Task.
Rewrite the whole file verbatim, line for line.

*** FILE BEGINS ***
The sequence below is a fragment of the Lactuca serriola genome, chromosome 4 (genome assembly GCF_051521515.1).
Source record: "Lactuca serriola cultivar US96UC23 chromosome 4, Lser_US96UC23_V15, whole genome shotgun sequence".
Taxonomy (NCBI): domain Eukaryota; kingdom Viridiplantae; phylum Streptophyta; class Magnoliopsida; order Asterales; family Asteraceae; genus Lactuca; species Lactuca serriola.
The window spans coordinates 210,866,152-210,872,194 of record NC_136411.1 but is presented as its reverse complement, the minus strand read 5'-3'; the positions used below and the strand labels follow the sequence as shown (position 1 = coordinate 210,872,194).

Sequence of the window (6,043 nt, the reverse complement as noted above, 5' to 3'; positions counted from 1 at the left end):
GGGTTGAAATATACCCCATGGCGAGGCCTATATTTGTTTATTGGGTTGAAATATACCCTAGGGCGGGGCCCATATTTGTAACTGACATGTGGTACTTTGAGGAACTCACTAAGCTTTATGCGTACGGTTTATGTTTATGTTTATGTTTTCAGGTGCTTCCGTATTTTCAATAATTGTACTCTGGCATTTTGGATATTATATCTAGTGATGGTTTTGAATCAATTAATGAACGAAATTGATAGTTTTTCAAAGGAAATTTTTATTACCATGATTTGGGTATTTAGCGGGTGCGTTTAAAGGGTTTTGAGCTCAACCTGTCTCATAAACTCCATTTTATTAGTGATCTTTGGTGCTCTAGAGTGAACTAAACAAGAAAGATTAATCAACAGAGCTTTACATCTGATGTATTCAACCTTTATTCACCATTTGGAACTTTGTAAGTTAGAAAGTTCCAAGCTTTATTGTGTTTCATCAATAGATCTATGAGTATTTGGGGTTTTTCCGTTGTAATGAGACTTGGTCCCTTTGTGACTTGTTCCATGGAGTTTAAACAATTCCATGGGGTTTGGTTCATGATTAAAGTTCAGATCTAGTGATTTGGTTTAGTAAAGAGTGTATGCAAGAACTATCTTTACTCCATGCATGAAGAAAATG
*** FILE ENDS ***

The sequence below is a fragment of the Lactuca serriola genome, chromosome 4 (genome assembly GCF_051521515.1).
Source record: "Lactuca serriola cultivar US96UC23 chromosome 4, Lser_US96UC23_V15, whole genome shotgun sequence".
Taxonomy (NCBI): domain Eukaryota; kingdom Viridiplantae; phylum Streptophyta; class Magnoliopsida; order Asterales; family Asteraceae; genus Lactuca; species Lactuca serriola.
The window spans coordinates 210,866,152-210,872,194 of record NC_136411.1 but is presented as its reverse complement, the minus strand read 5'-3'; the positions used below and the strand labels follow the sequence as shown (position 1 = coordinate 210,872,194).

Sequence of the window (6,043 nt, the reverse complement as noted above, 5' to 3'; positions counted from 1 at the left end):
GGGTTGAAATATACCCCATGGCGAGGCCTATATTTGTTTATTGGGTTGAAATATACCCTAGGGCGGGGCCCATATTTGTAACTGACATGTGGTACTTTGAGGAACTCACTAAGCTTTATGCGTACGGTTTATGTTTATGTTTATGTTTTCAGGTGCTTCCGTATTTTCAATAATTGTACTCTGGCATTTTGGATATTATATCTAGTGATGGTTTTGAATCAATTAATGAACGAAATTGATAGTTTTTCAAAGGAAATTTTTATTACCATGATTTGGGTATTTAGCGGGTGCGTTTAAAGGGTTTTGAGCTCAACCTGTCTCATAAACTCCATTTTATTAGTGATCTTTGGTGCTCTAGAGTGAACTAAACAAGAAAGATTAATCAACAGAGCTTTACATCTGATGTATTCAACCTTTATTCACCATTTGGAACTTTGTAAGTTAGAAAGTTCCAAGCTTTATTGTGTTTCATCAATAGATCTATGAGTATTTGGGGTTTTTCCGTTGTAATGAGACTTGGTCCCTTTGTGACTTGTTCCATGGAGTTTAAACAATTCCATGGGGTTTGGTTCATGATTAAAGTTCAGATCTAGTGATTTGGTTTAGTAAAGAGTGTATGCAAGAACTATCTTTACTCCATGCATGAAGAAAATG